The Big Bang may be a black hole inside another universe

Tim Andersen, Ph.D.
Jul 27 · 9 min read

The idea that we are living inside a black hole isn’t as crazy as it sounds. Black holes warp space and time to the point where space and time reverse roles. For anyone falling into a black hole, the radial dimension, towards the singularity, becomes time and the time dimension becomes like space.

The two well known predictions from this are that, from inside a black hole event horizon, (a) you cannot escape because the way out is back in time and (b) black hole singularity covers a “spacelike” region of spacetime that exists like a barrier so that anything that falls in strikes the barrier simply at different spatial points along the singularity’s extent.

Another prediction is that the infinitely compressed central singularity of the black hole lies in your future as you fall in. When you reach it, nobody knows what happens because the laws of physics as we know them literally break down. Whatever the theory of quantum gravity ends up being might explain it, but for now we have no idea.

The basic idea for the Black Hole Big Bang Theory (BHBBT) is that matter from a mother universe collapses into a black hole. The singularity of this black hole is at a single point in space with respect to anyone in the mother universe. But, because of the reversal of time and space for anyone inside the daughter universe, that point in space r=0 become their initial point in time, t=0. Hence, what was a singularity in space is now a singularity in time, just like the Big Bang.

This means that any matter falling in from the mother universe will disappear from that universe and emerge at the initial t=0 point of the daughter universe thoroughly scrambled.

Not only that, but what emerges at the Big Bang is not just the matter that was there at the black hole’s formation but all matter that ever fell into it. That is because time at the black hole’s singularity is essentially perpendicular to time in the mother universe outside.

The reason why a whole other universe can be contained inside another one has to do with the strange way in which time and space can be warped, stretched, compressed, and twisted. What appeared to be a deadend at the center of a black hole, can instead be a passage way into the birth of a new universe.

You can have many interconnected universes this way, in which mothers give birth to daughters which give birth to more daughters, and so on ad infinitum. Thus, far from being only 13.8 Bya (Billion years ago), the whole interconnected cosmos can be infinitely old or more properly timelike paths can be infinitely long into the past passing from universe to universe.

This is not the same as the Many Worlds Interpretation of quantum mechanics that I have criticized in recent articles of course. There is no constant splitting of universes based on quantum observations. Rather, this is a process that occurs through black hole formation, and each universe would be essentially unique, although daughter universes would share characteristics of their mothers. There wouldn’t be exact copies of you running around.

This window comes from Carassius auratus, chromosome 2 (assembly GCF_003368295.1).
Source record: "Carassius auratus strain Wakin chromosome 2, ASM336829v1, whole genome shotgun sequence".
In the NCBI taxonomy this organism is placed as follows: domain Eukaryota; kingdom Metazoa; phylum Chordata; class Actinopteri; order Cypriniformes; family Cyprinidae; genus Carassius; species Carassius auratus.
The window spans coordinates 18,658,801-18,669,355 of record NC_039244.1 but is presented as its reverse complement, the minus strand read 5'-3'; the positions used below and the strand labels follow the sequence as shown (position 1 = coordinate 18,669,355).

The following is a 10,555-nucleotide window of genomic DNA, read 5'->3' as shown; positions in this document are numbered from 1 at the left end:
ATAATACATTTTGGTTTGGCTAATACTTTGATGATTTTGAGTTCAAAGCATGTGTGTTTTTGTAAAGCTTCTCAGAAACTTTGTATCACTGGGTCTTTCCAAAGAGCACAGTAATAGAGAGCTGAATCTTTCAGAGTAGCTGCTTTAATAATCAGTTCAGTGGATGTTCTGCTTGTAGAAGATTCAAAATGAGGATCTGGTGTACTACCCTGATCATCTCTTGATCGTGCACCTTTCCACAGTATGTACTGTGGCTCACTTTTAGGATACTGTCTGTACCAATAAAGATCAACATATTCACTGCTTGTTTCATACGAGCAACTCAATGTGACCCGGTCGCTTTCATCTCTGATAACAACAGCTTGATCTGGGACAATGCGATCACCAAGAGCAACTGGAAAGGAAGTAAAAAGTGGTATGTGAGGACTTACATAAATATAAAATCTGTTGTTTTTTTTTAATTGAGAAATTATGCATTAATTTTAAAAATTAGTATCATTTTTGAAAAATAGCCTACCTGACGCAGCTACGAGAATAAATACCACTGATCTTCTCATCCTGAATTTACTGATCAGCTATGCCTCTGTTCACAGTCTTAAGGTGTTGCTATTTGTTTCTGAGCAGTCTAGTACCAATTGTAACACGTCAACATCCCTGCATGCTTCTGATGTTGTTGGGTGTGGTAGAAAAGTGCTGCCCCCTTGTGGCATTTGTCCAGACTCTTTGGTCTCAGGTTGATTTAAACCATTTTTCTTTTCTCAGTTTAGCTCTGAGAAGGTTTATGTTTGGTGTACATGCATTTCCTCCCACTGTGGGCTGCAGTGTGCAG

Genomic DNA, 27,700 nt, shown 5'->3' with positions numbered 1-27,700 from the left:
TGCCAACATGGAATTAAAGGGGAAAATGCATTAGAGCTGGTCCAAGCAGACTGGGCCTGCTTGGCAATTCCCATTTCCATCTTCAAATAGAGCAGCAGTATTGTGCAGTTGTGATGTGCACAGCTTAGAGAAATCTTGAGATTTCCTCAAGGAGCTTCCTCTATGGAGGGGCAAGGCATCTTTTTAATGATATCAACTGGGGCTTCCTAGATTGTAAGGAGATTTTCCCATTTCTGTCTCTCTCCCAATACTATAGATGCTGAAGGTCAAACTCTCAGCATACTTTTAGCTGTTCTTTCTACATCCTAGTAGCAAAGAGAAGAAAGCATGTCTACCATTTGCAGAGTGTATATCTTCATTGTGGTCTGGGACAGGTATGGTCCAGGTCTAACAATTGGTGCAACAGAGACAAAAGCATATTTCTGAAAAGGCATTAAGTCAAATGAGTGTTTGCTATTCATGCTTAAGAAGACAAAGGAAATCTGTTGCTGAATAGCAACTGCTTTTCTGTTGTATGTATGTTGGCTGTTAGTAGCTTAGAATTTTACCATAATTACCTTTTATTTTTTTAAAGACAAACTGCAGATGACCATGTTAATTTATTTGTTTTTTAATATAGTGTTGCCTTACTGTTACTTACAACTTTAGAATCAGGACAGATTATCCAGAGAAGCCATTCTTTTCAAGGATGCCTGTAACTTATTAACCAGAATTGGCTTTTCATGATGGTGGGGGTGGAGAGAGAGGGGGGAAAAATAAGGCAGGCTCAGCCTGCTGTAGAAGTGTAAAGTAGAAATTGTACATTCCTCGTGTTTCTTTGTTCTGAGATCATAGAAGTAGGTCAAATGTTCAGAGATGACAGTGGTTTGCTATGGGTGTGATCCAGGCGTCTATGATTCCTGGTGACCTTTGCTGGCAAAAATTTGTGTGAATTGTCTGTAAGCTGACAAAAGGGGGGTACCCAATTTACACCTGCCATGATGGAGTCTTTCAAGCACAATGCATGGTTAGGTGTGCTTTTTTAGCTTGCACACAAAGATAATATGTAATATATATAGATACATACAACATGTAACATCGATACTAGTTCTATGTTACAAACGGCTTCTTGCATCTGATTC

Indeed, some have argued that a process of natural selection may take place with these universes, since the only universes that can reproduce are those that can form black holes. It is also a potential resolution of the anthropic principle, the theory about why human beings exist, since each universe may have slightly different laws of physics. Just as not all planets can support life, not all universes can. No many worlds interpretation required just many distinct universes within a single spacetime.

The Standard Big Bang Model

Where is the center of the universe?

Black holes, on the other hand, have their centers at a point in space, r=0 in coordinates centered on the black hole singularity. Thus, they are fundamentally different from the Big Bang singularity.

So how can we be inside a black hole?

The metric is what tells us how space and time behave and what distances mean at any given point. Intense concentrations of matter can warp space and time so that the metric changes what space and time mean for different observers.

For an observer outside a black hole, called the far observer, the singularity is at a point in space. For the observer inside the event horizon, however, the sign of the r and t elements of the spacetime metric change places. Now, for the near observer, the singularity is at a point in time, some time in the future.

The BHBBT suggests that, at least for certain types of singularities, once matter reaches it, it enters a new universe where time at the singularity is the initial point of that universe.